Remember that time I said people in France walk fast? Upon further review I have concluded that this is in fact not so…
Went to a new place for lunch today. It was Greek. I had a steak hache sandwich with some red peppers.
I have been working with Aquarelles (watercolors) for the past 5 classes, rather than oil paint. It makes things much easier (at least in my case).
It took a while, but the leaves finally fell off the trees. The trees on the Cours Mirabeau have been decorated with
Holiday Christmas lights, so of course they are lit up at night. I’ll take some pictures eventually…The Cours Mirabeau is a big street in Aix which has all the banks on one side, and restaurants and shops on the other. It begins with the Rotonde (where the giant fountain can be found), and ends with the formidable statue of King René, the last ruler of Provence. Apparently “Good King René” did not have any heirs so the kingdom went to his nephew. A year later the nephew died so it went to King Louis XI.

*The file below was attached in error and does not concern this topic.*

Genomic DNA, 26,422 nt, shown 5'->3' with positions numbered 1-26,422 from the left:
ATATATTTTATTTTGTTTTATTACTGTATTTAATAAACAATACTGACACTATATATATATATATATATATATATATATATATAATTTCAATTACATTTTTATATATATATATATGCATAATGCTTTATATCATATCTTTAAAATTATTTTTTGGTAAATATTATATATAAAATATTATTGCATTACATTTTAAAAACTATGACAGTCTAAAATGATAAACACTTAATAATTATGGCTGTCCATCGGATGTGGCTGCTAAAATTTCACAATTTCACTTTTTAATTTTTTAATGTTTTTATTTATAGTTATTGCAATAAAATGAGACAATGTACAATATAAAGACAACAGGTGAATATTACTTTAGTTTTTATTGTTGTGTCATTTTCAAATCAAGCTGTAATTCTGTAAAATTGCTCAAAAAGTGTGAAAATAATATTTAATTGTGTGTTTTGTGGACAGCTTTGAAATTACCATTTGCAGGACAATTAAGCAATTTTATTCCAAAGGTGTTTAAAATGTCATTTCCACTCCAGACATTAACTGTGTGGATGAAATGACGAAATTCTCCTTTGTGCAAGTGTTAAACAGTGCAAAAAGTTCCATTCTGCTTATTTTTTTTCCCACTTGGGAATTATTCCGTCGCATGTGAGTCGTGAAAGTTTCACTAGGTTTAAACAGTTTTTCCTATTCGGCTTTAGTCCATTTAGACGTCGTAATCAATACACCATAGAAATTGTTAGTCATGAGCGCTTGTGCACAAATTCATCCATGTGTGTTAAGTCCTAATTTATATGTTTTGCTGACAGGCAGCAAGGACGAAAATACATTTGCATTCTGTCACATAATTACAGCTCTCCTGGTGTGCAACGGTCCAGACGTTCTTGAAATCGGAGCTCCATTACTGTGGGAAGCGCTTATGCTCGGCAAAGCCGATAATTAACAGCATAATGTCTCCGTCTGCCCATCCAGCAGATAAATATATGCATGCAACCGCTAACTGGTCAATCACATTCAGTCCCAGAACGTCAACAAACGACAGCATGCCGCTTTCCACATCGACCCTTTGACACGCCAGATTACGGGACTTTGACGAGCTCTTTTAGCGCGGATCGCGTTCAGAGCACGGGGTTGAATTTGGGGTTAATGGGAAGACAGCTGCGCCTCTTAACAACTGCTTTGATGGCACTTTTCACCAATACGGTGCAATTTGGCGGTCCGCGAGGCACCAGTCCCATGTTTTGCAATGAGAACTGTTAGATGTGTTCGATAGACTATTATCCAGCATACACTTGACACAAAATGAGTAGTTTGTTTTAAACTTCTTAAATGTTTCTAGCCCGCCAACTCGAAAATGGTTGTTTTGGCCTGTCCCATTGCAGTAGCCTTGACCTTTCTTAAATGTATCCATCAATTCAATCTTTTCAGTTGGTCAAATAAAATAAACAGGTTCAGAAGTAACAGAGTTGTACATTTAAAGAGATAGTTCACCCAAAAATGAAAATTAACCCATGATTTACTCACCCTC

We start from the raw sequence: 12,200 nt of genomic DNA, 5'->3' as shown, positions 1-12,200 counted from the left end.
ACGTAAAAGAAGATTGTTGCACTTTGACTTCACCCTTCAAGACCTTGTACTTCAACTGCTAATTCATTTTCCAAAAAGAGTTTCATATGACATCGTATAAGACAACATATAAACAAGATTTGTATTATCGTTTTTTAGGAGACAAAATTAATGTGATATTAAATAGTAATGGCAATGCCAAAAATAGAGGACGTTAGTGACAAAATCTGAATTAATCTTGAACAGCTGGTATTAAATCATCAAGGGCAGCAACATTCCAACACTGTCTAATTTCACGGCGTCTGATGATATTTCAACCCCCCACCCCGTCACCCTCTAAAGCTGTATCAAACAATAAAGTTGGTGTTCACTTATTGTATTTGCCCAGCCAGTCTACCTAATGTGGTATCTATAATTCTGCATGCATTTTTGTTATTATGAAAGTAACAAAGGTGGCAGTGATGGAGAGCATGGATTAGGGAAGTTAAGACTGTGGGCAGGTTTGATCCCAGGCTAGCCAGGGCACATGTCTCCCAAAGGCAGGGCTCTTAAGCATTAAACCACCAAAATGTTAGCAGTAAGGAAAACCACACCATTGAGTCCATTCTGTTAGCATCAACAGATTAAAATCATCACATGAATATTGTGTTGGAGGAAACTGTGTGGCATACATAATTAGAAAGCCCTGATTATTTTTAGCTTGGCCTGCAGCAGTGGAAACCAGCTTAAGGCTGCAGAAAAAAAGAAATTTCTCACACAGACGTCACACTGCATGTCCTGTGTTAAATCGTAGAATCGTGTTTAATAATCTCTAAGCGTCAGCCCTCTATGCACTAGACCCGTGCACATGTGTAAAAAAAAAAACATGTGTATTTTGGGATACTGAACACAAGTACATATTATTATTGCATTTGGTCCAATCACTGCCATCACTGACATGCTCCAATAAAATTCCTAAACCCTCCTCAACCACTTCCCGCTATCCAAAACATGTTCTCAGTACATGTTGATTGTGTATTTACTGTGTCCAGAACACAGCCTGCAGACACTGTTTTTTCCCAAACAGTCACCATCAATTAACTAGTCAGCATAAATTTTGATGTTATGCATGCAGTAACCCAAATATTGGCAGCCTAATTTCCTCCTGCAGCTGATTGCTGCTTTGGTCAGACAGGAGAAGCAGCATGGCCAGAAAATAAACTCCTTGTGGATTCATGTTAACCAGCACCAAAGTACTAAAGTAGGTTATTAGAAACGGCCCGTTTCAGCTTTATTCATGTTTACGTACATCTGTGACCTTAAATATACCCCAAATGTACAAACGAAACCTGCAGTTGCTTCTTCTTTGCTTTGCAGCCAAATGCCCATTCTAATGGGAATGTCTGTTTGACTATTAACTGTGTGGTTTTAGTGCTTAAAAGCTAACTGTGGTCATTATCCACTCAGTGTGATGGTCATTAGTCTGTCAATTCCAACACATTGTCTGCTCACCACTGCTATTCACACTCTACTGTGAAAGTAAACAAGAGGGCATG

Last Thursday my creative writing class was given a tour of Cathedral Saint Saveur (one of Aix’s notable historic sites). The cathedral has 3 parts, the first built near the end of the Roman empire (and using stones from the 1st century
CE AD), the second during the Romanesque period (12th century), and the last in a Gothic style, built in the late 15th early 16th century.
Inside we examined the cloisters (in the first section), which were full of many symbols depicting Biblical stories and Christian history. Each column had a different image on each side, showing something I couldn’t have guessed merely by looking. Who would know for example, that the man pointing his finger in the direction of the larger part of the cathedral and rising out of the waves (they looked like clouds) was St. Matthew? And so on…There was a large old door that the priests used to use to walk into the cathedral from the outside secular world, and they’d be greeted by Matthew who would point them toward their destination. The water was supposed to symbolize rebirth, as with water used in baptism.
At the end our guide (one of the IAU professors) said that somewhere on the façade was a snail…so of course I had to find the snail. Which of course I did.